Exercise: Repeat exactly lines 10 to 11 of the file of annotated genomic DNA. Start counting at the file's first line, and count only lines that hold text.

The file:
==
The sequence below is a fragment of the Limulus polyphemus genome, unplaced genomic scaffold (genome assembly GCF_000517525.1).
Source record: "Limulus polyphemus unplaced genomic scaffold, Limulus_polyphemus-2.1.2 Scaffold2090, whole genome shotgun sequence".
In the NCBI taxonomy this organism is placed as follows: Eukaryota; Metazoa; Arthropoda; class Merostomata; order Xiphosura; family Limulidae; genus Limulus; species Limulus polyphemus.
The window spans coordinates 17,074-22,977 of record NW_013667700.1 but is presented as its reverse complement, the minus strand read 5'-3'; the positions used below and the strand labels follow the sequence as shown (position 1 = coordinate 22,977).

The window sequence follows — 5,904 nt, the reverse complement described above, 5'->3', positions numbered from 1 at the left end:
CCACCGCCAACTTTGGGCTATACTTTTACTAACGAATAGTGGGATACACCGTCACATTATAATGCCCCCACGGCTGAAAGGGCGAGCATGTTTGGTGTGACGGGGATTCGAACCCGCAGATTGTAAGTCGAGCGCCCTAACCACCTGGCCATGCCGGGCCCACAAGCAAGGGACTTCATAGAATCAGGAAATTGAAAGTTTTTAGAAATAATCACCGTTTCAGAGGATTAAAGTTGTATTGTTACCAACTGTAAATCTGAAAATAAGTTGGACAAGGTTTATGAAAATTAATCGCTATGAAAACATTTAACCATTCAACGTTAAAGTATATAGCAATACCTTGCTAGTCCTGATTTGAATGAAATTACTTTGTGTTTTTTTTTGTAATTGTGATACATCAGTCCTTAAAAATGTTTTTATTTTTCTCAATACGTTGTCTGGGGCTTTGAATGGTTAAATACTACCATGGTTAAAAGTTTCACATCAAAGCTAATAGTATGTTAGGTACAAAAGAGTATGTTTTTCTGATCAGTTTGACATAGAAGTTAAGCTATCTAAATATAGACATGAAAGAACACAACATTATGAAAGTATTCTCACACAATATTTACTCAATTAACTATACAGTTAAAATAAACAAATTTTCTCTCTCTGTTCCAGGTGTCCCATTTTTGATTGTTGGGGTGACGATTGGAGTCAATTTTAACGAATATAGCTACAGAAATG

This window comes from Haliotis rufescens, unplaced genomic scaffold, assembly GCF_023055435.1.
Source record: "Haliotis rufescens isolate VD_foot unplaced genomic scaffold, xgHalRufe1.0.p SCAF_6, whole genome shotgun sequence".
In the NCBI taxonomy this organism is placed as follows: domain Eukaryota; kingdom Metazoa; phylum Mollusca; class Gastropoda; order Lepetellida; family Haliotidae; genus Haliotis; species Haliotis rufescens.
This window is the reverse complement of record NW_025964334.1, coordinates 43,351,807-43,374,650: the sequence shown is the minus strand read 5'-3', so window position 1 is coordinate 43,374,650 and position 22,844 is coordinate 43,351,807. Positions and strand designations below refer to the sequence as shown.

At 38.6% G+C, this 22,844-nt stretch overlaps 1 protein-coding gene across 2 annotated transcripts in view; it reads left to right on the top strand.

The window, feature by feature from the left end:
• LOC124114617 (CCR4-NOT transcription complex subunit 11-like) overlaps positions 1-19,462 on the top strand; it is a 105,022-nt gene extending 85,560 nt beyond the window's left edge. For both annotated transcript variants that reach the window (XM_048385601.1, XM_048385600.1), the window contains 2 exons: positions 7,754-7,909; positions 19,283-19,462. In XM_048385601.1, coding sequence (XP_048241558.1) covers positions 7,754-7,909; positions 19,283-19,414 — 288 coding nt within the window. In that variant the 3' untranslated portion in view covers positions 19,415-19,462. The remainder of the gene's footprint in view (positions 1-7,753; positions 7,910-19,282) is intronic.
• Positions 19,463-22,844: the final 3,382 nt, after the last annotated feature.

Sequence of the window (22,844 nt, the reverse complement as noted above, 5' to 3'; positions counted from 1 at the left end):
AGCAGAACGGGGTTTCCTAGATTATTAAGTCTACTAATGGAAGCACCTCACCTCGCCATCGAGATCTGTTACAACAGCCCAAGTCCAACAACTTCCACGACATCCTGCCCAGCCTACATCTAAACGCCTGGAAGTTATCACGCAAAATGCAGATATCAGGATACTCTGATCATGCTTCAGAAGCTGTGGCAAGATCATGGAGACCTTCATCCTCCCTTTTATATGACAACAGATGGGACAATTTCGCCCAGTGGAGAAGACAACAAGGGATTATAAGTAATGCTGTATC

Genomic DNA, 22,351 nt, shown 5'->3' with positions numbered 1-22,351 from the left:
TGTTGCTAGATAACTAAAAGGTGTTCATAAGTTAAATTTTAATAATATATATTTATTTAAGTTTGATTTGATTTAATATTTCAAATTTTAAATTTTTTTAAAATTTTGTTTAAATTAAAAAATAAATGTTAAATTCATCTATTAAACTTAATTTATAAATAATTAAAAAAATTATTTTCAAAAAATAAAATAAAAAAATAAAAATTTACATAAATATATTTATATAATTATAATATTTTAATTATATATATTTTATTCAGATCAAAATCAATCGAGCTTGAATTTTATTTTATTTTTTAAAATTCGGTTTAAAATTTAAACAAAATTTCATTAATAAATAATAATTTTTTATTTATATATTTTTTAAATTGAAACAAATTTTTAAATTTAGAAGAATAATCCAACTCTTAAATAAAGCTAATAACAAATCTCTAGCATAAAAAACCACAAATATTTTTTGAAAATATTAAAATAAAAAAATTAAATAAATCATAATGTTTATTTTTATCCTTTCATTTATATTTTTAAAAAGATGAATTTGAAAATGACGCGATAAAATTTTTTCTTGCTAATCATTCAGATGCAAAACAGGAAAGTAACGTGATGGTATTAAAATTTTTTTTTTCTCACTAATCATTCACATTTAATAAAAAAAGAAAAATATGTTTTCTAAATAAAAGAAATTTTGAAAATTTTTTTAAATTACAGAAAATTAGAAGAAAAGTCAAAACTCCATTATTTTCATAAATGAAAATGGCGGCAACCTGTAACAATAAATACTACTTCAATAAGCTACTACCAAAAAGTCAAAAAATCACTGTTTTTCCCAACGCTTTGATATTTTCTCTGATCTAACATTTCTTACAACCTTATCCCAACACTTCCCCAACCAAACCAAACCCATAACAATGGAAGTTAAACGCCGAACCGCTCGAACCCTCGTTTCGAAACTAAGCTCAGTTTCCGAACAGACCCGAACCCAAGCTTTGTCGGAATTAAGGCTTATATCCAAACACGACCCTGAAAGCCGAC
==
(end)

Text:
This window is the reverse complement of record NW_025964334.1, coordinates 43,351,807-43,374,650: the sequence shown is the minus strand read 5'-3', so window position 1 is coordinate 43,374,650 and position 22,844 is coordinate 43,351,807. Positions and strand designations below refer to the sequence as shown.

At 38.6% G+C, this 22,844-nt stretch overlaps 1 protein-coding gene across 2 annotated transcripts in view; it reads left to right on the top strand.